Paying for advertisements increases the number of eyes that see your book, but there are other ways like hashtags and reaching out to people directly. I have always heard that the best marketing is always by word of mouth, and the goal is to increase the chances of that word getting started.
Our team has started laying out our social media strategy document (SMSD) as well as our branding brief. The latter will inform our team on what themes and palettes to use in our social media collateral. Since we already have not only our cover but also a fully designed booklet, we have a lot of our branding cut out for us.
Posting in an authentic and engaging way can widen your audience and generate buzz around your title, but a smart social media strategy requires an understanding of who is using each platform and why, and what aspects of a book translate best across each network.
The process of requesting blurbs begins with a massive contact sheet—a focused list of people who may be interested in writing a blurb for the book. It involves reaching out to a lot of people: “the more names, the more likely you are to get a yes,” Tucker says, adding that we want to ask people who have a “strong connection with both [the] audience and the material…because the more focused the blurb list is on your audience, the better.” In our case, this all proved true.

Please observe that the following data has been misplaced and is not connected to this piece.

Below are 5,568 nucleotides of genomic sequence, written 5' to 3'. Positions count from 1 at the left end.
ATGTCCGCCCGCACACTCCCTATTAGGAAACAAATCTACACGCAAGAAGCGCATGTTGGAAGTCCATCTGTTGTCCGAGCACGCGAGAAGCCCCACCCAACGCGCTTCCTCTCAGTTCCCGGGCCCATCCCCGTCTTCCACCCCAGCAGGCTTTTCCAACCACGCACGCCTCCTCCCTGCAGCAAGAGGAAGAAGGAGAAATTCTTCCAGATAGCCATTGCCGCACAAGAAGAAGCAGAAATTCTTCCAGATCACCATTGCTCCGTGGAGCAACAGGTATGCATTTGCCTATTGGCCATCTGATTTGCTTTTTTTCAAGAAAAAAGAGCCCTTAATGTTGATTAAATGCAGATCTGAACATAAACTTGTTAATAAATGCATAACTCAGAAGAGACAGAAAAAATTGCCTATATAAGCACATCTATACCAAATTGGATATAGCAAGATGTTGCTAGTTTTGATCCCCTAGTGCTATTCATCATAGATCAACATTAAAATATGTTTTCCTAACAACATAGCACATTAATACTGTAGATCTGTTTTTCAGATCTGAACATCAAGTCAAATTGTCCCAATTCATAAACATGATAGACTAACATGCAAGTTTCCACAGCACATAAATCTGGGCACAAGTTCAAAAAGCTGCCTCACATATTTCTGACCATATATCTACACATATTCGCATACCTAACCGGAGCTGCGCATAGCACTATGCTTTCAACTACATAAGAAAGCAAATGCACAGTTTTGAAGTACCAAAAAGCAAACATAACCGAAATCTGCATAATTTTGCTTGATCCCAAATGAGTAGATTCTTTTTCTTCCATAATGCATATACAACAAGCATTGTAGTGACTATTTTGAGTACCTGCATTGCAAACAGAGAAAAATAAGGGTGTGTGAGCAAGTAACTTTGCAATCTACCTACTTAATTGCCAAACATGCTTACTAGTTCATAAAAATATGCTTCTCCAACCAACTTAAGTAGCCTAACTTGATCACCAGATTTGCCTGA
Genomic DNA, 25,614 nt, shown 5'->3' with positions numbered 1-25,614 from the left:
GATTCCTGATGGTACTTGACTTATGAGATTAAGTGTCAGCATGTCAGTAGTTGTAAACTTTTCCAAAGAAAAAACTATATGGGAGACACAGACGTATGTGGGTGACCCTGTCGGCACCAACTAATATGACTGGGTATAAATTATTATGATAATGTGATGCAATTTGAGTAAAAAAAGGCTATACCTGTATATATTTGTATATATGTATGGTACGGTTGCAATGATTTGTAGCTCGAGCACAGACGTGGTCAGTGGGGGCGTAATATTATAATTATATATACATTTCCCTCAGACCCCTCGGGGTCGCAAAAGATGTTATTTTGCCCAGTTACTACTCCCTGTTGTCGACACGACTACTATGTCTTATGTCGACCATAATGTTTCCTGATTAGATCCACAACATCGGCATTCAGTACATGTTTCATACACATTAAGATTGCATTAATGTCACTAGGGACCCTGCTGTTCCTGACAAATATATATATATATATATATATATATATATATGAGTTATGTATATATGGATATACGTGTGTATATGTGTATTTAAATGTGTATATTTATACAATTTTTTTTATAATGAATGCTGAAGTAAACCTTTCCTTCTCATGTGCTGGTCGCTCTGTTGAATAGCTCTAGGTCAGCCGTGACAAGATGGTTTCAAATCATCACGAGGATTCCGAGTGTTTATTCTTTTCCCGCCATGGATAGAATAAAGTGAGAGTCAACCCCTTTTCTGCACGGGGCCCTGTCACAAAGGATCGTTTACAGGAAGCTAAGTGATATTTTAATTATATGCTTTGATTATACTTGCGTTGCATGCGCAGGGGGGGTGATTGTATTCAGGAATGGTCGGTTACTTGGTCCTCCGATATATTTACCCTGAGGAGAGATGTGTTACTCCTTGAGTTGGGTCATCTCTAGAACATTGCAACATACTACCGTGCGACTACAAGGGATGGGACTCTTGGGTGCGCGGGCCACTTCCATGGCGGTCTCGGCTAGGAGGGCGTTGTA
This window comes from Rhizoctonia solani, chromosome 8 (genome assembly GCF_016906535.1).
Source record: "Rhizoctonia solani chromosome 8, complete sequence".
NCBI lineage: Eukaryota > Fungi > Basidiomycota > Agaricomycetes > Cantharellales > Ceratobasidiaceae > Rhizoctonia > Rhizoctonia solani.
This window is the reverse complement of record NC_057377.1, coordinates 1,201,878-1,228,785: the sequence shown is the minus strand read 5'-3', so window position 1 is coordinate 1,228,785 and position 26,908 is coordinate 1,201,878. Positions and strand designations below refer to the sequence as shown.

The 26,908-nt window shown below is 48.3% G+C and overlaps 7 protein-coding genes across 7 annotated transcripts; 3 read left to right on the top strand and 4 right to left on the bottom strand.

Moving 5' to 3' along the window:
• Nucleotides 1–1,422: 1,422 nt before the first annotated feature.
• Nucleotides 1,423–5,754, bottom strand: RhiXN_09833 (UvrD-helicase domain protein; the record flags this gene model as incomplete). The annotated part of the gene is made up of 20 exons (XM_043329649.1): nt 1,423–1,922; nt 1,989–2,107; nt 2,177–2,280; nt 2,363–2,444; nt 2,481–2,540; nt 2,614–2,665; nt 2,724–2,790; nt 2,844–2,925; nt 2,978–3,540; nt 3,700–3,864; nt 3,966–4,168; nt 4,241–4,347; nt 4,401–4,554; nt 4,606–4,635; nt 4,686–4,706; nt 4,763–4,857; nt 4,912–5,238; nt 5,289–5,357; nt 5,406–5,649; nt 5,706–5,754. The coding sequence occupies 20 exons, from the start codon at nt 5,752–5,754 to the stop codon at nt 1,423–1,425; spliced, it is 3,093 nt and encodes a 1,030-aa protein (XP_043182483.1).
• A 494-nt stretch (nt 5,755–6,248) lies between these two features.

The key to these promotional videos is that the content on TikTok is randomized—this means that anyone can stumble upon the store’s account, which makes reaching new customers relatively simple. By reaching out and establishing a presence in communities like BookTok, independent bookstores can definitely increase sales and establish more loyal customers.
Everyone likes Filipino food, and we are shamelessly capitalizing on that love. After all, when else will we get to work on a book with the words “egg rolls” in the title?